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95° For The First Day Of October

28 Sep 2019, 5:42 pm

Ah, fall. The season brings a beautiful array of colorfully-changing leaves, frosty nights, our first snows and….95-degree weather?! To folks in the eastern United States, get ready for a very warm start to October!

The temperature outlook between September 30 and October 4 where reds show a higher chance of warmer-than-average weather.

Hundreds of temperature records are expected to be tied and/or broken in the eastern U.S. on Sunday, Monday, Tuesday, Wednesday and possibly again Thursday. The next best shot at cooling down for the Southeast won’t be until Thursday/Friday.

High temperatures in the hottest locations in the Southeast U.S. will reach to 90-95° during this time. Those temperatures will be 10-15° above average. In the Northeast U.S., high temperatures will reach to 85-90°, mainly to the south/west of the Pennsylvania border. Still, those temperatures will be a solid 10-20° above average. Just one example shows the extent of the heat. Atlanta is on a streak of days of potential record highs!

What’s the near-term cause of this record heat? It will be an anomalously-strong area of high pressure that will build from Texas to the Carolinas between Sunday, September 29 and Friday, October 4. This high pressure will keep the region mainly dry and thus, really warm.

*However* on the other side, a very deep area of low pressure will entrench itself across the West. Montana and Idaho will be as cold as 30 degrees below average this weekend! Heavy and possibly historic snowfall is forecast in parts of Montana through the weekend.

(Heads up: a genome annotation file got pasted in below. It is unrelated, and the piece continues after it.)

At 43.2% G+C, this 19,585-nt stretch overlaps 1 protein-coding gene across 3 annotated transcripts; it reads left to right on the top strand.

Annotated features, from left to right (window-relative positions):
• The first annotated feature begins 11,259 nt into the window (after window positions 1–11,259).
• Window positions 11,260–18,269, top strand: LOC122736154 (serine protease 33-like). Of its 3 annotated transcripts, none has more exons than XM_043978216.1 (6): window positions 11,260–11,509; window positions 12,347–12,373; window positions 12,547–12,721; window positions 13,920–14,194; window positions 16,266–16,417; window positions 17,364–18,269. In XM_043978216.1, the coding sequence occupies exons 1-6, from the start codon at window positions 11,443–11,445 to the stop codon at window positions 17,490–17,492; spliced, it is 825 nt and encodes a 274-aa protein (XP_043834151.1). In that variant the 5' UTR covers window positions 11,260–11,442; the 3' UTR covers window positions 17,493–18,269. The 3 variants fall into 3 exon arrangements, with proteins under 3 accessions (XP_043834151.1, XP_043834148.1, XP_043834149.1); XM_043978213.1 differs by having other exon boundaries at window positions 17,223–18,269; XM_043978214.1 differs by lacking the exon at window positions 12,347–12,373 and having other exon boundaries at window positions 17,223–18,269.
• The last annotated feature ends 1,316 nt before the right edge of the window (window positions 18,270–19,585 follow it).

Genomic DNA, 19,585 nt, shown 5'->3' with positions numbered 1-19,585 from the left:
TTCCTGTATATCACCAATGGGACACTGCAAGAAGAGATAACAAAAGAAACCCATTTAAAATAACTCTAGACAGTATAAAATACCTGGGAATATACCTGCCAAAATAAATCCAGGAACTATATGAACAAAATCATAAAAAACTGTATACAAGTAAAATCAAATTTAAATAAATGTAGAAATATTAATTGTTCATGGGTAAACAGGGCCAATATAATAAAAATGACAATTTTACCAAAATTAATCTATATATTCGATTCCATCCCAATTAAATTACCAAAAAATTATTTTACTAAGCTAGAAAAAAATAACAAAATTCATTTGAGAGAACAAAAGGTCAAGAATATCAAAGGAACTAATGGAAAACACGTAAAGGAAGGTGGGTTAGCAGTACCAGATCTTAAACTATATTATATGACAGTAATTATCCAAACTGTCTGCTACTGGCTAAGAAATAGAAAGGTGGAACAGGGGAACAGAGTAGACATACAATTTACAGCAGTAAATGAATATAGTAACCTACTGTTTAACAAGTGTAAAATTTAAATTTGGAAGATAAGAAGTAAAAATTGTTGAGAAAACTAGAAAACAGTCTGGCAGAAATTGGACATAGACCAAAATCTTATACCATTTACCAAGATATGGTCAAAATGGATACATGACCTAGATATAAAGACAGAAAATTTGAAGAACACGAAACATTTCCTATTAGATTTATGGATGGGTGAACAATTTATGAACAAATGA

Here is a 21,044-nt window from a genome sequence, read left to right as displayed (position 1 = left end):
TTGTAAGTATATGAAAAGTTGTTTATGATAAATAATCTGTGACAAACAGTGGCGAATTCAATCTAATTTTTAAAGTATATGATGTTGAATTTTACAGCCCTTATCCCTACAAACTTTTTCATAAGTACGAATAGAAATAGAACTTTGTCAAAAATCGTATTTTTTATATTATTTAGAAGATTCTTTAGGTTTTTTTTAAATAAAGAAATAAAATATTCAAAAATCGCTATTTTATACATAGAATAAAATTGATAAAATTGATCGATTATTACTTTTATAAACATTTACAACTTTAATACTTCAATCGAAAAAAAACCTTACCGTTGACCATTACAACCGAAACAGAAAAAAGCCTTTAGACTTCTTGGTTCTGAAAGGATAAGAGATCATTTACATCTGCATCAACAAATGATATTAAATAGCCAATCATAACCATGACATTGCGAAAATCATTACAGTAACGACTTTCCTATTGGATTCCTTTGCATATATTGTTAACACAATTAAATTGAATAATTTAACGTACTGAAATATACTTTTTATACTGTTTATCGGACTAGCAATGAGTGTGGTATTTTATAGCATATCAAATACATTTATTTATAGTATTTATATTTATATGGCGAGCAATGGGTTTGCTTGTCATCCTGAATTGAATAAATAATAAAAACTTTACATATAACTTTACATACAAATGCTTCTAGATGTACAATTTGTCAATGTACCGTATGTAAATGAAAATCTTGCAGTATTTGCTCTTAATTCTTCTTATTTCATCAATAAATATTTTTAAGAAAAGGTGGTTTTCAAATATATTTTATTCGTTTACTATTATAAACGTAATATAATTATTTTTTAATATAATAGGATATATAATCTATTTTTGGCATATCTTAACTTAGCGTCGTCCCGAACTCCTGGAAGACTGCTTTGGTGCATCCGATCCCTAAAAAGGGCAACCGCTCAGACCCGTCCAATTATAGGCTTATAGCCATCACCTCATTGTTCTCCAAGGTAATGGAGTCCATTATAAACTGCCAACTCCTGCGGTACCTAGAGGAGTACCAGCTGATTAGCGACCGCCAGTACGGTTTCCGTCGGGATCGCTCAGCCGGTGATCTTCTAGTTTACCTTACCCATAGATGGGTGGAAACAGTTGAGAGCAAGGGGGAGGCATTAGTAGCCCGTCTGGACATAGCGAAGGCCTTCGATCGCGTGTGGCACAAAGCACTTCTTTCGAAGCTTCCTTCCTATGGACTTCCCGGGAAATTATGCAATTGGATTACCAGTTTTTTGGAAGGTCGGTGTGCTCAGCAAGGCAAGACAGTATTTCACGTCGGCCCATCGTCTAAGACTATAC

Related Story: Historic Storm To Bring Blizzard Conditions

In terms of impacts, you’ll want to always double check that back seat of your vehicle. Unfortunately there was another child hot car death last weekend near San Antonio, Texas. Continue to stay hydrated in the heat, especially during outdoor sporting events seasonal activities. Meanwhile in the West, the unusual heavy snow and bitter cold will bring down trees and cause power outages, as well as endangering livestock and crops.

About the author
Summer of 1993, New England Dragway. That's when and where Steve knew he wanted to become a meteorologist. More than 20 years later he is extremely fortunate and blessed to be able to live his childhood dream. As a lover of math and science, Steve had a consistent interest in weather in elementary, middle, and high school before discovering you can major in meteorology. He attended Lyndon State Co... Load Morellege in Vermont where he received a bachelor's in meteorology-broadcasting and associate's in television news. He has worked as a meteorologist and reporter in Winchester, VA, Burlington, VT, and most recently in West Palm Beach, FL. He's recognized by the American Meteorological Society with the Certification of Broadcast Meteorologists.

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